WASHINGTON -- Sounding alternately introspective and frustrated by attacks on his administration, President Clinton told religion journalists yesterday that he reads the Bible and other religious books for guidance and to cope with the isolation of the presidency.
He defended his administration's stand on abortion rights and on homosexuals in the military, saying he had read Scripture that had been cited by religious conservatives who are opposed to abortion and found the passages ambiguous, at least in terms of guiding a legal response to the issue.
"The real issue, it seems to me, is not whether you think abortion is wrong or not; the issue is whether or not the government should criminalize the conduct in all cases," the president said.
"I have read all the verses cited by people who say that it is self-evident that the Scripture is against abortion and we should criminalize the conduct of mothers and doctors, and I simply don't believe they're so free of ambiguity that you can say, 'Well, the only answer to this is to overturn the decision by constitutional amendment,' " Mr. Clinton said, referring to the Supreme Court's Roe vs. Wade decision in 1973.
He also said that he had read "a lot of pro-life literature," apparently in an effort to understand both sides of the abortion issue. He did not specify what he had read or what conclusions he had drawn from the material.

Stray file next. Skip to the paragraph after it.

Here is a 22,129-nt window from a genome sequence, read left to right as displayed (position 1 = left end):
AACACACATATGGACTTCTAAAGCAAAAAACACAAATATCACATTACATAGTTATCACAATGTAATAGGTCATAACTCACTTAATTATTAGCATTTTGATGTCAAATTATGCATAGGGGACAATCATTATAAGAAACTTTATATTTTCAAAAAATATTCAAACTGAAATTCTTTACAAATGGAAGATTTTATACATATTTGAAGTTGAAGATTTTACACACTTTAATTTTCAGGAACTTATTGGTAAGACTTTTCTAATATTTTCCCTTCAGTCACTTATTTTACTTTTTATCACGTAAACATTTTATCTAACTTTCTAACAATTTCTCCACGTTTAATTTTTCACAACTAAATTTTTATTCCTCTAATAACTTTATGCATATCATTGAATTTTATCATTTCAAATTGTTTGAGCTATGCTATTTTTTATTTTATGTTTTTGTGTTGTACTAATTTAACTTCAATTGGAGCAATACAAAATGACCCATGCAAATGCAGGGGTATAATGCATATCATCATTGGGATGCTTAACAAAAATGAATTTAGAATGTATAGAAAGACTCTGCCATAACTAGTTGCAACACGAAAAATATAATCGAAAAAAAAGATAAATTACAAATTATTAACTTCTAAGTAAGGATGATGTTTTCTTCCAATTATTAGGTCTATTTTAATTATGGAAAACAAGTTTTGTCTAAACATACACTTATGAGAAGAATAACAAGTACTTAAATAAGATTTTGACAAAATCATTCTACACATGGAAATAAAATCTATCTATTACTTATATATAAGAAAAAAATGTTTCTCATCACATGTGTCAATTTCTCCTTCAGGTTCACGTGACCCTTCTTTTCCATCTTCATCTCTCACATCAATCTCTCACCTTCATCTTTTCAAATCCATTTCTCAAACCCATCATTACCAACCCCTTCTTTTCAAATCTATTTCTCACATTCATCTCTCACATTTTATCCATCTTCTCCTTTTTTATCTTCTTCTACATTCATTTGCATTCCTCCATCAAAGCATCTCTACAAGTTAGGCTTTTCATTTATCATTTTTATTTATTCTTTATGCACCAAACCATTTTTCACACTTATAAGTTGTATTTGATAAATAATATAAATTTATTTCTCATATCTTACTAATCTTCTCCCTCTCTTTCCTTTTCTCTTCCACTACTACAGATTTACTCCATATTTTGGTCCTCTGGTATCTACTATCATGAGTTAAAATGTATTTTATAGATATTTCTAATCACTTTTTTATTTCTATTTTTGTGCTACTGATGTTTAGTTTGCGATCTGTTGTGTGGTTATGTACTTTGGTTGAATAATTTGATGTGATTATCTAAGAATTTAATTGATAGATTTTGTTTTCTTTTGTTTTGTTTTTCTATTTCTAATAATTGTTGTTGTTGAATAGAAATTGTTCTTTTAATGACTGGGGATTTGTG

The president, a Southern Baptist, made his comments to about 40 publishers, editors and reporters, representing different Baptist denominations, who were attending a White House briefing in the Old Executive Office Building.
The remarks provided an unusual look at the way Mr. Clinton's religious background intersects his public policy positions and his personal experience as president.
Besides trying to find "quiet time" to pray about difficult decisions, Mr. Clinton said, he regularly seeks guidance and insight from religious reading.
"Since I've been here, I've spent a lot more time than I ever have in my life reading religious books, books by people I've come to know and respect," he said. "And it's made a huge difference, actually, in enduring what is the pretty significant isolation of this job."
The president, did not specify what he read other than the Bible, although in speeches last year he praised "The Culture of Disbelief: How American Law and Politics Trivialize Religious Devotion" (Basic Books, 1993) by Professor Stephen L. Carter of Yale University.
Asked how he should deal with the often harsh criticism of him by religious broadcasters such as Pat Robertson and the Rev. Jerry Falwell, Mr. Clinton responded: "I have been surprised that they haven't been held accountable by other people."
He said that "the best thing for me to is just keep doing my job," and doing what he could to help "elevate the presidency."